Review by Michael Smith (Veshengro)
B-Sensible offers a range of hypoallergenic breathable and waterproof sheets and pillowcases that enable one to sleep in undisturbed and protected comfort throughout the night. The range is eco-friendly and includes; 2in1 Fitted Sheet, Pillowcase and Duvet Protector.
B-Sensible has created a “new dawn” in bedding for everyone which acts like a “second skin”. The range offers unique, revolutionary bedding products to ensure that you stay dry and comfortable throughout the night thanks to the innovative fiber Tencel. Tencel is known as the “new age fiber” as it absorbs moisture naturally. The eco-friendly fiber is made from the wood found on the Eucalyptus tree, and has natural cooling mechanisms to control temperature and humidity.
The B-Sensible range of products are available in most sizes and are perfect for your individual needs as they offer very discrete, waterproof, breathable, hypo-allergenic, thermo regulating and eco-friendly bedding. Plus no additional under sheet or mattress protector is required so you have 2 sheets in 1! You can sleep soundly knowing that your mattress and pillows will remain stain free and fresh.
Despite the fact that during the period of the test before writing this review not even Spring had arrived (the season is running later due to snow), let alone summer with sticky heat, this is, probably, one of the best bedding I have experience so far.
The fabric, to all intents and purposes, as it is made of Eucalyptus wood, is a viscose material similar to rayon – in fact Tencel is a brand-name of Lycocell, a cellulose fabric – with an appearance of sateen and silk and, to a great degree also has the feel of those materials.
As far as sleeping on the sheet goes I must, without exaggeration, say that I have had some of the best sleeps ever and I am not drawn to such statements easily.
While the fabric is made from a natural product, namely the wood of the Eucalyptus tree, it is a man-made fiber in reality and the manufacture of it does require energy and water. However, then so does the production of even organic cotton. And cotton, in fact, is a crop that is very thirsty indeed and if not organic certified it has also had tons, literally, of chemicals applied on it.
The manufacturing process of Lycocell goes about as follows: Hardwood logs are chipped into squares about the size of postage stamps. The chips are digested chemically, to remove the lignin and to soften them enough to be mechanically milled to a wet pulp. This pulp may be bleached. Then it is dried into a continuous sheet and rolled onto spools. At this stage, it has the consistency of thick poster-board paper. The roll of cellulose weighs some 500 lb (227 kg). The waste liquor may be reworked to produce tall oil, used to make alkyd resins.
At the Lyocell mill, rolls of pulp are broken into one-inch squares and dissolved in N-methylmorpholine N-oxide, giving a solution called "dope." The filtered cellulose solution is then pumped through spinnerets, devices used with a variety of man-made fibers. The spinneret is pierced with small holes rather like a shower head; when the solution is forced through it, long strands of fiber come out. The fibers are then immersed in another solution of amine oxide, diluted this time, which sets the fiber strands. Then they are washed with de-mineralized water. The Lyocell fiber next passes to a drying area, where the water is evaporated from it. The strands then pass to a finishing area, where a lubricant, which may be a soap or silicone or other agent depending on the future use of the fiber, is applied. This step is basically a detangler, prior to carding and spinning into yarn.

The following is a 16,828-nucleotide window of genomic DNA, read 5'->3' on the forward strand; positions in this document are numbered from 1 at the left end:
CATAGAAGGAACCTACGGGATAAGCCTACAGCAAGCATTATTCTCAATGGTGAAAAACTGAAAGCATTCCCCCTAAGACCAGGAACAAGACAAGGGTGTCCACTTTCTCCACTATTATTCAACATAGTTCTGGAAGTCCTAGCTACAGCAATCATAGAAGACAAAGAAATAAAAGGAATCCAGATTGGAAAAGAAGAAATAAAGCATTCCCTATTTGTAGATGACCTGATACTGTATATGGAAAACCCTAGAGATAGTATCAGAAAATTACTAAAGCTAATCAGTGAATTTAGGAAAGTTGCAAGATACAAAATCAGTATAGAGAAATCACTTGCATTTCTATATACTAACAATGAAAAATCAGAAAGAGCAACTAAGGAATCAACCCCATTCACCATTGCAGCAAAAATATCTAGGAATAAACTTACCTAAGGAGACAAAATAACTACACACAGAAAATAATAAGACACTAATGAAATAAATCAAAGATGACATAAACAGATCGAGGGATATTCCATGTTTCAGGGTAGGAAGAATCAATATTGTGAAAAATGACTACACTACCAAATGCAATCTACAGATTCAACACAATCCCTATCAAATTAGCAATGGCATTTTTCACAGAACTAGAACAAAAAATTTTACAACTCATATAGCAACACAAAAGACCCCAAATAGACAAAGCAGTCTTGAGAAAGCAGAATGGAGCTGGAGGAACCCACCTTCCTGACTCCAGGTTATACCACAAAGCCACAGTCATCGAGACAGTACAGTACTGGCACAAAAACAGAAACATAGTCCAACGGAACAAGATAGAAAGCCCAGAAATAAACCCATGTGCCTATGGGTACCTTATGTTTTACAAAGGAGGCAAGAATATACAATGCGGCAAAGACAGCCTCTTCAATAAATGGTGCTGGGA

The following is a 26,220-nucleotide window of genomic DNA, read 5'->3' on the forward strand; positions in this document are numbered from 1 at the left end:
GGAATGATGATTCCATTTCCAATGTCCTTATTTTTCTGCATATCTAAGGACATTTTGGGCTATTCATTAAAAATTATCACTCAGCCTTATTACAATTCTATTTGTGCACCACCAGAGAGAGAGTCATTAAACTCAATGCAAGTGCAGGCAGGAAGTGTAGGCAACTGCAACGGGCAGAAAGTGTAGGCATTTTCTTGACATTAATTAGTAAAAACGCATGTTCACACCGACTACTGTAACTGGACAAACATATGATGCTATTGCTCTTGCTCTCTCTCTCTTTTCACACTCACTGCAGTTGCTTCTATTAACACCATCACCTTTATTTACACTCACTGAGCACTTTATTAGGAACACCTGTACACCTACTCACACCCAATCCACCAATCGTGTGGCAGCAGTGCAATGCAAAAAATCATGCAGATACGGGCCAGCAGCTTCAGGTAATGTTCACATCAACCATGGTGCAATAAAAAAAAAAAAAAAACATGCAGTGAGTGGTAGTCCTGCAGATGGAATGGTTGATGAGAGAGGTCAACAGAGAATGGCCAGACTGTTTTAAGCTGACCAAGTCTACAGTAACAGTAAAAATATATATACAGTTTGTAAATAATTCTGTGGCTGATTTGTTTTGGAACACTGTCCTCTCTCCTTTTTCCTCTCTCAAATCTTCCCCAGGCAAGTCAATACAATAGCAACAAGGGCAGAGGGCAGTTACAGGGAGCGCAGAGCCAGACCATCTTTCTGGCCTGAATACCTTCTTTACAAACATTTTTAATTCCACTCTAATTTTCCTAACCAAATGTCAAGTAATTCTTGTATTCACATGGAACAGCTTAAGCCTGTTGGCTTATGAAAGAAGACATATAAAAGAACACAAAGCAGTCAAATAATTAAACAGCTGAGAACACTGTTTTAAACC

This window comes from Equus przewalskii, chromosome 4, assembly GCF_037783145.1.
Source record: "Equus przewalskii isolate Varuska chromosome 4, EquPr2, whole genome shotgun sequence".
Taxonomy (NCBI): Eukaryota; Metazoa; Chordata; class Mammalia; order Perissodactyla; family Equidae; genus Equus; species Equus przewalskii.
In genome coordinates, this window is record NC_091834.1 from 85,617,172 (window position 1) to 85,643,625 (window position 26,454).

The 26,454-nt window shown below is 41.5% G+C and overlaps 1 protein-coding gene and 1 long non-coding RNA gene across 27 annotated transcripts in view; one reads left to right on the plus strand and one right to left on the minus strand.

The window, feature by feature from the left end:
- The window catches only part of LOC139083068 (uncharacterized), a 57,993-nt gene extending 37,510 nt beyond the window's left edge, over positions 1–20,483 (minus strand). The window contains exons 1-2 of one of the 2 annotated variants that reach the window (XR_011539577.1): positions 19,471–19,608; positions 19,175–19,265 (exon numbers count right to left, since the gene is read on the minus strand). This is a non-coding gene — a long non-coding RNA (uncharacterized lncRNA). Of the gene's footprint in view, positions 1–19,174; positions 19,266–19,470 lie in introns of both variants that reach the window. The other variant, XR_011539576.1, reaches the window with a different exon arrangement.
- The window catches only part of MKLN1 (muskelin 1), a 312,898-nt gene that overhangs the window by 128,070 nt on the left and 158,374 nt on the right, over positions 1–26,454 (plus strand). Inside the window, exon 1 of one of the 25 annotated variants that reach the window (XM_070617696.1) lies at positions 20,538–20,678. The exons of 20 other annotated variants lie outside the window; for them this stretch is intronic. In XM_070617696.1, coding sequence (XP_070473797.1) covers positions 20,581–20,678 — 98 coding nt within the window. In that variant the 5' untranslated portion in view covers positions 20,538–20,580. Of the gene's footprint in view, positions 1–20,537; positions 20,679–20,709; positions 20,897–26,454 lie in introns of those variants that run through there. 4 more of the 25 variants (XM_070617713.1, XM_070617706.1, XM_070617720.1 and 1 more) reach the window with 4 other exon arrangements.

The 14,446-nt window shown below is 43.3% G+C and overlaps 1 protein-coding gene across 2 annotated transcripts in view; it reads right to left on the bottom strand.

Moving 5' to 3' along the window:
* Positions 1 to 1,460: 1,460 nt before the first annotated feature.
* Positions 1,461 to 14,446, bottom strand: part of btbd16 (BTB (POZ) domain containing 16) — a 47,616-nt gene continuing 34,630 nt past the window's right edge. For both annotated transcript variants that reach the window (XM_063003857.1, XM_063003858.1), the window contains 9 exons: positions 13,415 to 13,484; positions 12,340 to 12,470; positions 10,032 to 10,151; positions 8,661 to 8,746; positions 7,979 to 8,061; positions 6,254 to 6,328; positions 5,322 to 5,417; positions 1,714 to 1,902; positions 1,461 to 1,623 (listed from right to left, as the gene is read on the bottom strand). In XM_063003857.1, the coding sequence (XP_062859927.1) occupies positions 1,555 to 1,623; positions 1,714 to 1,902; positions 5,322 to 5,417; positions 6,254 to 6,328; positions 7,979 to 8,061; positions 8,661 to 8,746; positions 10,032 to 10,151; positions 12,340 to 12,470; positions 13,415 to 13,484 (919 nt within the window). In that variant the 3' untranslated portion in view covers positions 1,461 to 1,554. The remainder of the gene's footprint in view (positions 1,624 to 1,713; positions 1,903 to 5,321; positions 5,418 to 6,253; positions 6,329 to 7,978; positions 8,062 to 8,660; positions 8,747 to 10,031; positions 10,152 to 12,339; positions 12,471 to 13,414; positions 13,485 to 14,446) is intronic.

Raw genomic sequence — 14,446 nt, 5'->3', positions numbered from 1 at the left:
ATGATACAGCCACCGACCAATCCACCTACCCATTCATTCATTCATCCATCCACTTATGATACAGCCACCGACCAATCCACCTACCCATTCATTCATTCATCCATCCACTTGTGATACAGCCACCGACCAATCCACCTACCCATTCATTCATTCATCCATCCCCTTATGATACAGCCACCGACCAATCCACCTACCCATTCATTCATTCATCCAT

The dried, finished fibers are at this stage in a form called tow, a large untwisted bundle of continuous lengths of filament. The bundles of tow are taken to a crimper, a machine that compresses the fiber, giving it texture and bulk. The crimped fiber is carded by mechanical carders, which perform an action like combing, to separate and order the strands. The carded strands are cut and baled for shipment to a fabric mill. The entire manufacturing process, from unrolling the raw cellulose to baling the fiber, takes about two hours. After this, the Lyocell may be processed in many ways. It may be spun with another fiber, such as cotton or wool. The resulting yarn can be woven or knitted like any other fabric, and may be given a variety of finishes, from soft and suede-like to silky.
The amine oxide used to dissolve the cellulose and set the fiber after spinning is recycled. 98% of the amine oxide is typically recovered. Since there is little waste product, this process is relatively eco-friendly. However, it uses a substantial amount of energy, and uses an organic solvent of petrochemical origin.
It is a shame, actually, that cellulose fabrics, which has always been made from wood and similar fibers, has been replaced ever since about the late 1980s/early 1990s by other, synthetic, materials which are a derivative of oil. Maybe it is time to get back to wood.
We also once had cellophane in use rather than polythene for wrapping and that too is a product made from wood, in a similar way to viscose fabric, and both are much better for the environment, while being man-made, than any synthetic material derived from (the byproducts of) oil and gas.
But, I digressed, so back to the B-Sensible bedding.
My rating for this is definitely, and this is not a rating given lightly, a full five out of five, as far as the material itself is concerned and the properties. On the eco-friendly scale, considering the high use of energy and chemicals in the production of Lycocell, of which Telcel is but one brand, we can just give a three, I should think.